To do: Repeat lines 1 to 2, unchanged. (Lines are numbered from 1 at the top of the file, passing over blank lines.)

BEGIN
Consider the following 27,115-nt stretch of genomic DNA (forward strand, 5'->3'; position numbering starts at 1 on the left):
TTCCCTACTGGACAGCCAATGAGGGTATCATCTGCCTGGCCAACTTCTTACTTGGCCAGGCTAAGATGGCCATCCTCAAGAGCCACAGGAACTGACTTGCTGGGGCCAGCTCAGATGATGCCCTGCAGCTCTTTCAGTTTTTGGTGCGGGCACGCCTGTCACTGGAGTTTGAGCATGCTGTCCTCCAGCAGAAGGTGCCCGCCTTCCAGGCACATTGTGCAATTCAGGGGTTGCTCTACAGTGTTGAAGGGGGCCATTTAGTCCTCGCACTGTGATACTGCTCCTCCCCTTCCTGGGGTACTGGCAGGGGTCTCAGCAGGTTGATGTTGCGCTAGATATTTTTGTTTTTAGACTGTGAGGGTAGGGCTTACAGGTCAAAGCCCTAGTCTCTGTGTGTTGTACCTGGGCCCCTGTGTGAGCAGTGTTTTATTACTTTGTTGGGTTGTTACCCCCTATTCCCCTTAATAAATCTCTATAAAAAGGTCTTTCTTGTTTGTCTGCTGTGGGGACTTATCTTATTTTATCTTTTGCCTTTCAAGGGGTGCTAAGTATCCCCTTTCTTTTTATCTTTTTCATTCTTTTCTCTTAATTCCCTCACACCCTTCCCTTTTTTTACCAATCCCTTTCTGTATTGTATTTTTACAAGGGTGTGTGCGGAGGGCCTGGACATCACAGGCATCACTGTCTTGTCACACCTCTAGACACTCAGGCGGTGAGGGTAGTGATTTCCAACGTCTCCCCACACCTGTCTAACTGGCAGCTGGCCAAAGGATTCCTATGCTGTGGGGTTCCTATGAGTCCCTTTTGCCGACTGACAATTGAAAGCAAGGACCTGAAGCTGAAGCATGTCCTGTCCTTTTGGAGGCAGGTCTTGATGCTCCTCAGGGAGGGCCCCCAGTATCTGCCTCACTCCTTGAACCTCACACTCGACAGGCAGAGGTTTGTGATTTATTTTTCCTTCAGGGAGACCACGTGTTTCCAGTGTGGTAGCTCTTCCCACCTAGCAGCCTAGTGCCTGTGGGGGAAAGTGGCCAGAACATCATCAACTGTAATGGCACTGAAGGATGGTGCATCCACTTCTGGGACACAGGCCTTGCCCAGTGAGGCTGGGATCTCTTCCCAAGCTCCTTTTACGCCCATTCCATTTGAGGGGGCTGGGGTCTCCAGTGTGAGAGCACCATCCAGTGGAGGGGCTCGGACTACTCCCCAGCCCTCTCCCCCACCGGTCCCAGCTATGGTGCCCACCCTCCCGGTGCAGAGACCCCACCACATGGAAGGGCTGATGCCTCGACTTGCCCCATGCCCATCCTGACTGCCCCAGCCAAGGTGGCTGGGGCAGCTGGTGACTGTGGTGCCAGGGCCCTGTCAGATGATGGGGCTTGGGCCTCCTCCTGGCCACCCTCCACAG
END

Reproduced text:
Consider the following 27,115-nt stretch of genomic DNA (forward strand, 5'->3'; position numbering starts at 1 on the left):
TTCCCTACTGGACAGCCAATGAGGGTATCATCTGCCTGGCCAACTTCTTACTTGGCCAGGCTAAGATGGCCATCCTCAAGAGCCACAGGAACTGACTTGCTGGGGCCAGCTCAGATGATGCCCTGCAGCTCTTTCAGTTTTTGGTGCGGGCACGCCTGTCACTGGAGTTTGAGCATGCTGTCCTCCAGCAGAAGGTGCCCGCCTTCCAGGCACATTGTGCAATTCAGGGGTTGCTCTACAGTGTTGAAGGGGGCCATTTAGTCCTCGCACTGTGATACTGCTCCTCCCCTTCCTGGGGTACTGGCAGGGGTCTCAGCAGGTTGATGTTGCGCTAGATATTTTTGTTTTTAGACTGTGAGGGTAGGGCTTACAGGTCAAAGCCCTAGTCTCTGTGTGTTGTACCTGGGCCCCTGTGTGAGCAGTGTTTTATTACTTTGTTGGGTTGTTACCCCCTATTCCCCTTAATAAATCTCTATAAAAAGGTCTTTCTTGTTTGTCTGCTGTGGGGACTTATCTTATTTTATCTTTTGCCTTTCAAGGGGTGCTAAGTATCCCCTTTCTTTTTATCTTTTTCATTCTTTTCTCTTAATTCCCTCACACCCTTCCCTTTTTTTACCAATCCCTTTCTGTATTGTATTTTTACAAGGGTGTGTGCGGAGGGCCTGGACATCACAGGCATCACTGTCTTGTCACACCTCTAGACACTCAGGCGGTGAGGGTAGTGATTTCCAACGTCTCCCCACACCTGTCTAACTGGCAGCTGGCCAAAGGATTCCTATGCTGTGGGGTTCCTATGAGTCCCTTTTGCCGACTGACAATTGAAAGCAAGGACCTGAAGCTGAAGCATGTCCTGTCCTTTTGGAGGCAGGTCTTGATGCTCCTCAGGGAGGGCCCCCAGTATCTGCCTCACTCCTTGAACCTCACACTCGACAGGCAGAGGTTTGTGATTTATTTTTCCTTCAGGGAGACCACGTGTTTCCAGTGTGGTAGCTCTTCCCACCTAGCAGCCTAGTGCCTGTGGGGGAAAGTGGCCAGAACATCATCAACTGTAATGGCACTGAAGGATGGTGCATCCACTTCTGGGACACAGGCCTTGCCCAGTGAGGCTGGGATCTCTTCCCAAGCTCCTTTTACGCCCATTCCATTTGAGGGGGCTGGGGTCTCCAGTGTGAGAGCACCATCCAGTGGAGGGGCTCGGACTACTCCCCAGCCCTCTCCCCCACCGGTCCCAGCTATGGTGCCCACCCTCCCGGTGCAGAGACCCCACCACATGGAAGGGCTGATGCCTCGACTTGCCCCATGCCCATCCTGACTGCCCCAGCCAAGGTGGCTGGGGCAGCTGGTGACTGTGGTGCCAGGGCCCTGTCAGATGATGGGGCTTGGGCCTCCTCCTGGCCACCCTCCACAG